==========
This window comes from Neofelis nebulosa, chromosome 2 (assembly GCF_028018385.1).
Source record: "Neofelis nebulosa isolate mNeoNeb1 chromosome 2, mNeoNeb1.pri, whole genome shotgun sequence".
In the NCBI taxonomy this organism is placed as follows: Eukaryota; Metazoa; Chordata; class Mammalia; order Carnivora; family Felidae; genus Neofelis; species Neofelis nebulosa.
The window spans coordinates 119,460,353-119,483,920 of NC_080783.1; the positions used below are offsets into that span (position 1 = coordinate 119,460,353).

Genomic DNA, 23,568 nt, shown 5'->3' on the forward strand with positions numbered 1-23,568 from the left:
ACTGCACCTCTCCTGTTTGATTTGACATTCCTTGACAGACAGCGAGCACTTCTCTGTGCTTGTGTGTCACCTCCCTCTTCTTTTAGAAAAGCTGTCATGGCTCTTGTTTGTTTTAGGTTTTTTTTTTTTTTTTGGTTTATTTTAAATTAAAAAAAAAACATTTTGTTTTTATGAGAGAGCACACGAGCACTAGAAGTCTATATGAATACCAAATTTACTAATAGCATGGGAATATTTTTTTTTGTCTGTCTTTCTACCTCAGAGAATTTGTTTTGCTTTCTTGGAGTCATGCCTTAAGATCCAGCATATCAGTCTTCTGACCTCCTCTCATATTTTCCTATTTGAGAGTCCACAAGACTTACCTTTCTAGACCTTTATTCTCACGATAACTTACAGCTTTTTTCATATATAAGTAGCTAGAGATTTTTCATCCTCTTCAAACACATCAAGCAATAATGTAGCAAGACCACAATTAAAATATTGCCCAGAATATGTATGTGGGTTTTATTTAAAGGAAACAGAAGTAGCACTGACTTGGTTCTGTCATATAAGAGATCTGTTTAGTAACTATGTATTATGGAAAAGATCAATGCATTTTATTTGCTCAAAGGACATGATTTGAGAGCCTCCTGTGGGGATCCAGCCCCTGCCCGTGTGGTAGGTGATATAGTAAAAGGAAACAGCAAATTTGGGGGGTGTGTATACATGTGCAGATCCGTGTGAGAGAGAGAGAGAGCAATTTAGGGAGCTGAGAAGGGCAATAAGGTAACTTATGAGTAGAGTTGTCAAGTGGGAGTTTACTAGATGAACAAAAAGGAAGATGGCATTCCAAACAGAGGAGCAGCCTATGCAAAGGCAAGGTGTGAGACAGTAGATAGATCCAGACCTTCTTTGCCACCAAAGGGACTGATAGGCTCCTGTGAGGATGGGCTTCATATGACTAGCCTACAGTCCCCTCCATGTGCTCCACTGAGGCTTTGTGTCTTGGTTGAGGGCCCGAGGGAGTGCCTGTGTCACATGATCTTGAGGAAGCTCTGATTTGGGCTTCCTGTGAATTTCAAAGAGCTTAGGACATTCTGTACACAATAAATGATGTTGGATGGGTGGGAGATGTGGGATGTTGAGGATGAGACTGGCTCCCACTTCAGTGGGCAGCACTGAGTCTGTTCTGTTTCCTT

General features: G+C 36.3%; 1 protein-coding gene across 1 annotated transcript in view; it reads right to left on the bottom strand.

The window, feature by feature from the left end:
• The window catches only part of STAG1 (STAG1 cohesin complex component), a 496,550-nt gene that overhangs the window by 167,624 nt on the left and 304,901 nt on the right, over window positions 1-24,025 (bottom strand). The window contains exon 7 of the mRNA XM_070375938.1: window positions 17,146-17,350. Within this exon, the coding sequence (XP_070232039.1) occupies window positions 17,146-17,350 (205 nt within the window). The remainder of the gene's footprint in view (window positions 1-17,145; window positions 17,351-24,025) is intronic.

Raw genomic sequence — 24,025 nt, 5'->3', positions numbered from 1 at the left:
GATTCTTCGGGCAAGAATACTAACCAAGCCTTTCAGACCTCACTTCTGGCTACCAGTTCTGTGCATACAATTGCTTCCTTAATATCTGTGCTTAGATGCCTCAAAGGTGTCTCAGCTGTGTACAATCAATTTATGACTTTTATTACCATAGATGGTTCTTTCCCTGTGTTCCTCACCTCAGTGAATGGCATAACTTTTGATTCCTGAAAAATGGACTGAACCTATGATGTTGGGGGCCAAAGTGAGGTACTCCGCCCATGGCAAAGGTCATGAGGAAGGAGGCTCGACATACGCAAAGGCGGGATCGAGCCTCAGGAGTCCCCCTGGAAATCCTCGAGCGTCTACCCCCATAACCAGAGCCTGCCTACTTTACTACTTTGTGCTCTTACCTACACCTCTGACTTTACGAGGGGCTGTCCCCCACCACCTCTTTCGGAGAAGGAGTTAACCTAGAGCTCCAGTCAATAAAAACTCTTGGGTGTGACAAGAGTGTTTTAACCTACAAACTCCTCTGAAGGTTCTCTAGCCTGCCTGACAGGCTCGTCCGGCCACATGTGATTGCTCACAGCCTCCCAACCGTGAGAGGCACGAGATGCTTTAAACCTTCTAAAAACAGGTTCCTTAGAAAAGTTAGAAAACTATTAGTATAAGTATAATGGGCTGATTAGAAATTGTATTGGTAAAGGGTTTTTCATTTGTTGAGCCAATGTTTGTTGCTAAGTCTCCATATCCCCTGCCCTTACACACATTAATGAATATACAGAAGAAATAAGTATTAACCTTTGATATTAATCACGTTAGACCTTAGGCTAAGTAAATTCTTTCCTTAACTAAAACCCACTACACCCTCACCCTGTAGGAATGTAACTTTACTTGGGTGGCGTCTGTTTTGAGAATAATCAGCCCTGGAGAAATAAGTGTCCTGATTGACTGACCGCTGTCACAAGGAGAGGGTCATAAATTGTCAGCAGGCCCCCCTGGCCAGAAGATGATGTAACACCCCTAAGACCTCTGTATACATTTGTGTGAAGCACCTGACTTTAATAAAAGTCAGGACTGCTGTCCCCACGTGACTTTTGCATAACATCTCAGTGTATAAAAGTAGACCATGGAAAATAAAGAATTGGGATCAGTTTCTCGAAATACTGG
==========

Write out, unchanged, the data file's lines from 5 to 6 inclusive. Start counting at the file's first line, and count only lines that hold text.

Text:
Genomic DNA, 23,568 nt, shown 5'->3' on the forward strand with positions numbered 1-23,568 from the left:
ACTGCACCTCTCCTGTTTGATTTGACATTCCTTGACAGACAGCGAGCACTTCTCTGTGCTTGTGTGTCACCTCCCTCTTCTTTTAGAAAAGCTGTCATGGCTCTTGTTTGTTTTAGGTTTTTTTTTTTTTTTTGGTTTATTTTAAATTAAAAAAAAAACATTTTGTTTTTATGAGAGAGCACACGAGCACTAGAAGTCTATATGAATACCAAATTTACTAATAGCATGGGAATATTTTTTTTTGTCTGTCTTTCTACCTCAGAGAATTTGTTTTGCTTTCTTGGAGTCATGCCTTAAGATCCAGCATATCAGTCTTCTGACCTCCTCTCATATTTTCCTATTTGAGAGTCCACAAGACTTACCTTTCTAGACCTTTATTCTCACGATAACTTACAGCTTTTTTCATATATAAGTAGCTAGAGATTTTTCATCCTCTTCAAACACATCAAGCAATAATGTAGCAAGACCACAATTAAAATATTGCCCAGAATATGTATGTGGGTTTTATTTAAAGGAAACAGAAGTAGCACTGACTTGGTTCTGTCATATAAGAGATCTGTTTAGTAACTATGTATTATGGAAAAGATCAATGCATTTTATTTGCTCAAAGGACATGATTTGAGAGCCTCCTGTGGGGATCCAGCCCCTGCCCGTGTGGTAGGTGATATAGTAAAAGGAAACAGCAAATTTGGGGGGTGTGTATACATGTGCAGATCCGTGTGAGAGAGAGAGAGAGCAATTTAGGGAGCTGAGAAGGGCAATAAGGTAACTTATGAGTAGAGTTGTCAAGTGGGAGTTTACTAGATGAACAAAAAGGAAGATGGCATTCCAAACAGAGGAGCAGCCTATGCAAAGGCAAGGTGTGAGACAGTAGATAGATCCAGACCTTCTTTGCCACCAAAGGGACTGATAGGCTCCTGTGAGGATGGGCTTCATATGACTAGCCTACAGTCCCCTCCATGTGCTCCACTGAGGCTTTGTGTCTTGGTTGAGGGCCCGAGGGAGTGCCTGTGTCACATGATCTTGAGGAAGCTCTGATTTGGGCTTCCTGTGAATTTCAAAGAGCTTAGGACATTCTGTACACAATAAATGATGTTGGATGGGTGGGAGATGTGGGATGTTGAGGATGAGACTGGCTCCCACTTCAGTGGGCAGCACTGAGTCTGTTCTGTTTCCTT